I came across this post today whilst looking for something else. Thought I’d share.
Water drips in fat splashy drops from every leaf of every tree. It stopped raining half an hour ago, but it’s never dry. Won’t be for months. We’re right in the middle of the wet season, after the humid, temper-inducing build up, and before the violent storms of the knock ‘em down season. Over a couple of months, the heavens are dumping their annual load of rain on Australia’s tropical far north. We fall asleep to the thundering of torrential rain on our canvas roof, which almost, but not quite, drowns out the crickets, frogs and other noisy nocturnal creatures. We wake up to the gentle pattering of drops on the deck outside. Throughout the day, rain comes in waves, sometimes a fine mist that settles on your hair like dew, sometimes so heavy that it’s like standing under a dinner-plate sized shower head on the needley setting. Occasionally, the rumble of thunder adds a bass note to the music of constant dripping and splashing.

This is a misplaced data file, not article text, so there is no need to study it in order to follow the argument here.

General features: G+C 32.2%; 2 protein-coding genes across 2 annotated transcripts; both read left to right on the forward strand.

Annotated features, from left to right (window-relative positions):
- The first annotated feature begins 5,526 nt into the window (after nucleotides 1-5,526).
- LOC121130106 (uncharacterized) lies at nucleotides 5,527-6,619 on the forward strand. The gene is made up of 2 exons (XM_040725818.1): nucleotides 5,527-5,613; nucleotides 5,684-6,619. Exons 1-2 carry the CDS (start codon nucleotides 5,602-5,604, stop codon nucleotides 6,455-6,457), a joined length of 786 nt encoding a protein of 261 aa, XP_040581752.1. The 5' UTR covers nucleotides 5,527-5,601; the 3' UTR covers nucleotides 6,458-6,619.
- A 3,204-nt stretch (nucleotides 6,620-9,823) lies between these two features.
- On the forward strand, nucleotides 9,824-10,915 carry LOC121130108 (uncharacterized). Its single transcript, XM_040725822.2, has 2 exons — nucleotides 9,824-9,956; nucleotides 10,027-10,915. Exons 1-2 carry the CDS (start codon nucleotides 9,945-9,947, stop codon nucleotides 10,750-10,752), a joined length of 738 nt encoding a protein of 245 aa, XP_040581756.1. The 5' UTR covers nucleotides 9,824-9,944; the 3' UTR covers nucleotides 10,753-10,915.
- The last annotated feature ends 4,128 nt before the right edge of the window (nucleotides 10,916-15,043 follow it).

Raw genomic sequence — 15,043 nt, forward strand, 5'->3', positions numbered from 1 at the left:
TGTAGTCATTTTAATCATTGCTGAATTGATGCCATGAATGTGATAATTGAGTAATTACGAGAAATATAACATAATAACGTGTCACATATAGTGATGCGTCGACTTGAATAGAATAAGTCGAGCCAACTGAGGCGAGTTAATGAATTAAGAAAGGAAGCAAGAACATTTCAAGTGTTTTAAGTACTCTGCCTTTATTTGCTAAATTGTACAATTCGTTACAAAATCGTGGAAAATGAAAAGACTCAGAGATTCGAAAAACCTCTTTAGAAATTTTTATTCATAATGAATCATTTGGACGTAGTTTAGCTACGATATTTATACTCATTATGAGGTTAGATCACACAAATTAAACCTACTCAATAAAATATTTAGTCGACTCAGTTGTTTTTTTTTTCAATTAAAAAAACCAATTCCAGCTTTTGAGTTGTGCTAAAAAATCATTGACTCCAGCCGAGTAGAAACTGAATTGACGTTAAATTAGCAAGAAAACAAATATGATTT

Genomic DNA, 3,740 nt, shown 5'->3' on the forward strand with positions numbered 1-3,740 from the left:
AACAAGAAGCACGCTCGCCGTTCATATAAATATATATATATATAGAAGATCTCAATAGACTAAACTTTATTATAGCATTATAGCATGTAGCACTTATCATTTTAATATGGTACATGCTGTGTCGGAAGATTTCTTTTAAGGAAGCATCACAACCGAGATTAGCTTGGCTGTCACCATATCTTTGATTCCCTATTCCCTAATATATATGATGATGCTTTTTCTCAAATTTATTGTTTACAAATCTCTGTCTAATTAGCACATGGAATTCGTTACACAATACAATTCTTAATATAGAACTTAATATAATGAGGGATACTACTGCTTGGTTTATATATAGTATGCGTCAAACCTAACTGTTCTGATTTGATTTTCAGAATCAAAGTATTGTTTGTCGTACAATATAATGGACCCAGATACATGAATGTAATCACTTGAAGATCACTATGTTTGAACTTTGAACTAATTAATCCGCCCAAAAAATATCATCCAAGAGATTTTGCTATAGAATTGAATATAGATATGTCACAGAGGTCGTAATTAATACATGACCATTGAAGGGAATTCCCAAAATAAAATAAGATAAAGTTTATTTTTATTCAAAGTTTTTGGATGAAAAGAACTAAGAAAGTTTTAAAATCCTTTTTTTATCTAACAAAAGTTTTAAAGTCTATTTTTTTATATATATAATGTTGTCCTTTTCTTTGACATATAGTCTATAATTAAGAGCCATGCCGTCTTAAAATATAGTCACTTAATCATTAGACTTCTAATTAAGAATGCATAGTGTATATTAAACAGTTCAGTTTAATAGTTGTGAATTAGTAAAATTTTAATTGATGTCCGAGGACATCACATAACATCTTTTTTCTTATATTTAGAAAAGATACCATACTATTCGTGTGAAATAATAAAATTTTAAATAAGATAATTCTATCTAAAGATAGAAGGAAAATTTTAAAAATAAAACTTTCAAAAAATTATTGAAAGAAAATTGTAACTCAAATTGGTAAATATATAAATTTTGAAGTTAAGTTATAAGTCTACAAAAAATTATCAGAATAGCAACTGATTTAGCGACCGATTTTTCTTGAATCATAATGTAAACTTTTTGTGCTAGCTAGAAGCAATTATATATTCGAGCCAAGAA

Nothing, is dry. The grass squelches as you walk, noisily sucking flip flops from feet, mud splattering up bare legs. Clothes remain damp, day after day and mould creeps furtively across any surface that doesn’t move. Sometimes the fierce tropical sun burns its way brightly through the heavy grey clouds, scenting the damp, steamy air with warm eucalyptus.
The rain performs magic tricks on the landscape. Grass seeds that lie dormant in the cracked, red earth during the dry, suddenly shoot into poker straight, rusty pink and pale green spears, taller than a man, obscuring giant termite mounds and providing shelter for venomous snakes. Trickling creeks become swollen torrents, drowning bridges and turning a gentle walk into an Indiana Jones adventure. Roads and swimming holes are closed, as crocs take advantage of the rushing water to make their way from the coast into the deep interior. Tiny flowers of every colour bloom for a short season. Earth that’s organgey red when dry, takes on the colours of ancient rust and livid purple bruises.
We have the place to ourselves, everyone else is scared off by the rain. Mile upon mile of stunning impenetrable forest teeming with wildlife, the noise of flowing water the constant soundtrack to our days. I feel very privileged to be here now, alone, in this beautiful place. But I’m glad we’re not here in the knock ‘em down season.